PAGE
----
In response to concerns raised by the Russian and international conservation community about the critically endangered western gray whale, and at the request of Sakhalin Energy, in 2004 IUCN convened an Independent Scientific Review Panel to evaluate the company’s planned approach for minimizing the impacts of construction activities in the vicinity of Sakhalin Island, Russia, during the 2005 open-water season. Since then, IUCN has been working with Sakhalin Energy – an oil and gas company with Gazprom, Shell, Mitsui and Mitsubishi as shareholders – and other actors, including IUCN Members active in the region, to ensure the long-term conservation of these cetaceans, listed as Critically Endangered on the IUCN Red List of Threatened SpeciesTM. As a result, the scientists now have a much better understanding of the population and have recently reported a slow but steady increase in numbers.
In 2006, IUCN convened the Western Gray Whale Advisory Panel (WGWAP) to advise the company on a more regular basis and to help manage its monitoring and mitigation efforts. Over the years – under the guidance of the IUCN’s Western Gray Whale Advisory Panel (WGWAP) – the company has put in place several measures to reduce the impact of their operations on the whales. In 2015, Sakhalin Energy was the only energy company operating at Sakhalin and conducting seismic surveys near the whale’s feeding areas that accepted the inclusion of an IUCN’s Independent Observer as part of its seismic survey monitoring and mitigation programme, and it sought advice from the Advisory Panel on its development. The findings will inform future monitoring and mitigation plans at Sakhalin and elsewhere.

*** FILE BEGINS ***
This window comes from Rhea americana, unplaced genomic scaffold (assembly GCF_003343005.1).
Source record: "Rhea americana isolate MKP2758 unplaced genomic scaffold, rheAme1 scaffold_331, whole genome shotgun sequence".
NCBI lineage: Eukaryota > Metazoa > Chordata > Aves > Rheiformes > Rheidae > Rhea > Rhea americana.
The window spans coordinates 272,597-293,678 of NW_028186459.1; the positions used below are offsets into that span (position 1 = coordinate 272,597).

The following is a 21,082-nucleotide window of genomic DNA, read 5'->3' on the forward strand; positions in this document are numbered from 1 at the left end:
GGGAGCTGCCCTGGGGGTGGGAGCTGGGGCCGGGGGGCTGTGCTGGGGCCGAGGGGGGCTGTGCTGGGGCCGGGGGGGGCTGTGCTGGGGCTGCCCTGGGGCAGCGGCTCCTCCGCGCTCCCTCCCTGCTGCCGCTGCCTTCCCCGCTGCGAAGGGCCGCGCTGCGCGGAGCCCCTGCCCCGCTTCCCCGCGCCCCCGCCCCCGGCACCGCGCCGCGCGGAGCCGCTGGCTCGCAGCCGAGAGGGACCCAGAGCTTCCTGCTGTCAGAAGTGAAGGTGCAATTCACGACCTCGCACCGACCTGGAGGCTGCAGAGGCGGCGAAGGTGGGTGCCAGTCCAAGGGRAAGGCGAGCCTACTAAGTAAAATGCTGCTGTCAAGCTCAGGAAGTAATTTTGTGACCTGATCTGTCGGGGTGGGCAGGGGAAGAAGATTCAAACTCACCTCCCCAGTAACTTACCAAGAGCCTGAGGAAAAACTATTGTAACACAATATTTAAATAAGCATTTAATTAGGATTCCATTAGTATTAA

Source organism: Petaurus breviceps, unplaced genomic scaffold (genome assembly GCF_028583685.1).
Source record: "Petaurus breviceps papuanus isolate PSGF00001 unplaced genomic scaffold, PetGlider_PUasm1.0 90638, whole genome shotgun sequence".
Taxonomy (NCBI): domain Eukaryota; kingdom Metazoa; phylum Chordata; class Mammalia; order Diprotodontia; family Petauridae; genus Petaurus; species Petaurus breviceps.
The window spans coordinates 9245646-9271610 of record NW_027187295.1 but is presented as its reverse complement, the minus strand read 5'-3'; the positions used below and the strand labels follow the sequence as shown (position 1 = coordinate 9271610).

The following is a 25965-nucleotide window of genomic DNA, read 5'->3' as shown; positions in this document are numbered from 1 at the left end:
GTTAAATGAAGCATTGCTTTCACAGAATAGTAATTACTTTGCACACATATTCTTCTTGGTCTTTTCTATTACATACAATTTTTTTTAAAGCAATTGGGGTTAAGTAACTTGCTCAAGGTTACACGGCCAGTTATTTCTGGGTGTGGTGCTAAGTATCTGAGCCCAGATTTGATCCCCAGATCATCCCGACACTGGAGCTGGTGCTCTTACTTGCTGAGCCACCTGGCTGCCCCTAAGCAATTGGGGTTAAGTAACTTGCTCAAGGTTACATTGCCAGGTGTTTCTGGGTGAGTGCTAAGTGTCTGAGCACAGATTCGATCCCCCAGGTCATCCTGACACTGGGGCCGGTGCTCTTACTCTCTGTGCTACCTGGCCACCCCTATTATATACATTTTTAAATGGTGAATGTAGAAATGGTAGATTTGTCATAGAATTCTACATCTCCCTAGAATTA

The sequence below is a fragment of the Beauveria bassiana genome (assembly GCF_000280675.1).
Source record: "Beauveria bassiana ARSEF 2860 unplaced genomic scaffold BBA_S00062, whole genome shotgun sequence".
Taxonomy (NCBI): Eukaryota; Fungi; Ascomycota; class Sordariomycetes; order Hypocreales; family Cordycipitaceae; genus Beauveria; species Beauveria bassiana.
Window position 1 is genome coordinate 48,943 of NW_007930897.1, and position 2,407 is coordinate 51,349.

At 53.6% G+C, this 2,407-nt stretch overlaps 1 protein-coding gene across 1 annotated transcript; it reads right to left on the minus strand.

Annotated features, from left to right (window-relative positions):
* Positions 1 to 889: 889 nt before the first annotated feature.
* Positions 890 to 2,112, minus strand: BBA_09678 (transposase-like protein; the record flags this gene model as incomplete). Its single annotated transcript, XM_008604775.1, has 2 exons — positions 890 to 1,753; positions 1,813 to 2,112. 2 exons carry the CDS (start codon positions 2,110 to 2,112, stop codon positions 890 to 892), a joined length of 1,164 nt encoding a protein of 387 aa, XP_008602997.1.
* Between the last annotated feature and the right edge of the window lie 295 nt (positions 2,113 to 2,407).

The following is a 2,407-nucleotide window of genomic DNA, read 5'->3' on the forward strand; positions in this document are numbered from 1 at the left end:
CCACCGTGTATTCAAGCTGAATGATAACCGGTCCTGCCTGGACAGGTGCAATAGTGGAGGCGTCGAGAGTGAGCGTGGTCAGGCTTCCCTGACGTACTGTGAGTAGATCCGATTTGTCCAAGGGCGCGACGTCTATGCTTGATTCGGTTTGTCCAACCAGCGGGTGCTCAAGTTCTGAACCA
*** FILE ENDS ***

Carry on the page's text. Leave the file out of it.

In 2016, the Panel's work includes advice on underwater noise and seismic survey issues, implementation of the IFC Performance Standard 6 by the company, and a review of the Joint Sakhalin Energy/Exxon Neftegas Limited (ENL) Monitoring and Research Programme on western gray whales, amongst other areas.
For more information, visit the WGWAP pages.